Salafis, Brotherhood reject former officials’ money-for-release offer

The Muslim Brotherhood’s Freedom and Justice Party and the Salafi-led Nour Party have rejected that the detained officials of the former regime benefit from the Jama’a al-Islamiya’s proposal to grant amnesty to political prisoners convicted under the regime of ousted President Hosni Mubarak.

Finance Minister Momtaz al-Saeed had on Tuesday said those officials, who are detained on charges of corruption, offered to relinquish part of their wealth to the state in return for the government dropping the lawsuits filed against them, saying that the most prominent of them was Ahmed Ezz, steel tycoon and secretary of the disbanded National Democratic Party.

“The proposal pertains to those who were convicted in political cases, while those officials are being tried in criminal cases,” said Hatem Abdel Azim, a member of Parliament’s legislative committee. “None of them is being tried before an exceptional tribunal.”

Yousry Hammad, a spokesperson for the Nour Party, said the proposal is clear and should not be misinterpreted. “We refuse to pardon those who corrupted our political life and stole the wealth of the country,” he said.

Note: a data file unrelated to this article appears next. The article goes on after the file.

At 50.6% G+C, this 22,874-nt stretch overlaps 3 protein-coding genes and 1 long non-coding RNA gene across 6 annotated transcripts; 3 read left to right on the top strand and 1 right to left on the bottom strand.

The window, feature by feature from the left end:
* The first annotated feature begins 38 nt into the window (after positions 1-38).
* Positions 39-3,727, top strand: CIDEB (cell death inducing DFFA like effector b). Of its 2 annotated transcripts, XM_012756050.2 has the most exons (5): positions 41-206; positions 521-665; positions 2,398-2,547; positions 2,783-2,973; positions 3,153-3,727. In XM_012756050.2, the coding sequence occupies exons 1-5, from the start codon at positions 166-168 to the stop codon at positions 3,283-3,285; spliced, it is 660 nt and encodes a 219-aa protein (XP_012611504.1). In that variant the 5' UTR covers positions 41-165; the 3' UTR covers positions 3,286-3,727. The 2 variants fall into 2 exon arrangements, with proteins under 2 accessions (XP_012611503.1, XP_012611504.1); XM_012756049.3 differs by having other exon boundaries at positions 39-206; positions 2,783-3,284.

Politicians revealed that the military council amended the investment law on 3 January, 20 days before the People's Assembly convened, to allow settlement in crimes related to the squandering of public funds.

The law stipulates that settlement is permissible for investors who have committed crimes mentioned in the Penal Code, provided they return all disputed funds, movables, land or real estate, or their equivalent market value at the time of the crime.

“Such a settlement is in the interest of the nation,” opined Bahaa Eddin Abu Shaqa, vice president of the Wafd Party, pointing to the difficulty of repatriating those funds, especially those siphoned abroad.

“Most countries that they transferred the money to did not sign an agreement to combat the smuggling of funds,” he explained.

Wasat Party MP Essam Sultan cast suspicion on the amendment of the law.

“The military council should not have decreed any laws before Parliament convened,” he said, adding that this could be construed as the council intending to release the former officials who are detained and perhaps even help them flee the country.

“The law is totally unconstitutional,” Sultan said.

Ahmed al-Naggar, expert at the Al-Ahram Center for Strategic and Political Studies, said the law encourages theft and plunder. “Thieves would know they would not be punished for their crimes if they return what they stole,” he said.

Amir Salem, a lawyer, said the law is a manifestation of the crimes of the former regime, as it annuls the Penal Code. “It would have to be applied to drug dealers as well because, in the eyes of the law, an investor is a dealer,” he said.

Translated from Al-Masry Al-Youm

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